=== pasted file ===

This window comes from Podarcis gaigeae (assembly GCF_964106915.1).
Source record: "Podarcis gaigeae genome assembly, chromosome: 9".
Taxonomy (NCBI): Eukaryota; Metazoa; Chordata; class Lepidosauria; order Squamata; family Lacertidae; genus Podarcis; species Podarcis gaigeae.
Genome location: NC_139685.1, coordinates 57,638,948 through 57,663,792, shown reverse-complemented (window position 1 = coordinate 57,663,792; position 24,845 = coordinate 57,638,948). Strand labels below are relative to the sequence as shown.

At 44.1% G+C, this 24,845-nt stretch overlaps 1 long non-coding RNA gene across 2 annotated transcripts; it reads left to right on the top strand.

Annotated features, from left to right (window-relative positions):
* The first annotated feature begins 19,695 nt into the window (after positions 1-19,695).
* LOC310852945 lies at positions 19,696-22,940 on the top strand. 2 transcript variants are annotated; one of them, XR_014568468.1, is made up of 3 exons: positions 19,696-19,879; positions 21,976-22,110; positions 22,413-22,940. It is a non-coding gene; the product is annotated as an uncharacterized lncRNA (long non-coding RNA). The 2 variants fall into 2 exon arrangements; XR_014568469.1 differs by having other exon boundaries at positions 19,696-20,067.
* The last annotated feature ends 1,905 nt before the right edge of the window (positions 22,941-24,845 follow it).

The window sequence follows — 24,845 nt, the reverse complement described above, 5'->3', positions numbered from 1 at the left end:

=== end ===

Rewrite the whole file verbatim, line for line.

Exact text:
This window comes from Podarcis gaigeae (assembly GCF_964106915.1).
Source record: "Podarcis gaigeae genome assembly, chromosome: 9".
Taxonomy (NCBI): Eukaryota; Metazoa; Chordata; class Lepidosauria; order Squamata; family Lacertidae; genus Podarcis; species Podarcis gaigeae.
Genome location: NC_139685.1, coordinates 57,638,948 through 57,663,792, shown reverse-complemented (window position 1 = coordinate 57,663,792; position 24,845 = coordinate 57,638,948). Strand labels below are relative to the sequence as shown.

At 44.1% G+C, this 24,845-nt stretch overlaps 1 long non-coding RNA gene across 2 annotated transcripts; it reads left to right on the top strand.

Annotated features, from left to right (window-relative positions):
* The first annotated feature begins 19,695 nt into the window (after positions 1-19,695).
* LOC310852945 lies at positions 19,696-22,940 on the top strand. 2 transcript variants are annotated; one of them, XR_014568468.1, is made up of 3 exons: positions 19,696-19,879; positions 21,976-22,110; positions 22,413-22,940. It is a non-coding gene; the product is annotated as an uncharacterized lncRNA (long non-coding RNA). The 2 variants fall into 2 exon arrangements; XR_014568469.1 differs by having other exon boundaries at positions 19,696-20,067.
* The last annotated feature ends 1,905 nt before the right edge of the window (positions 22,941-24,845 follow it).

The window sequence follows — 24,845 nt, the reverse complement described above, 5'->3', positions numbered from 1 at the left end: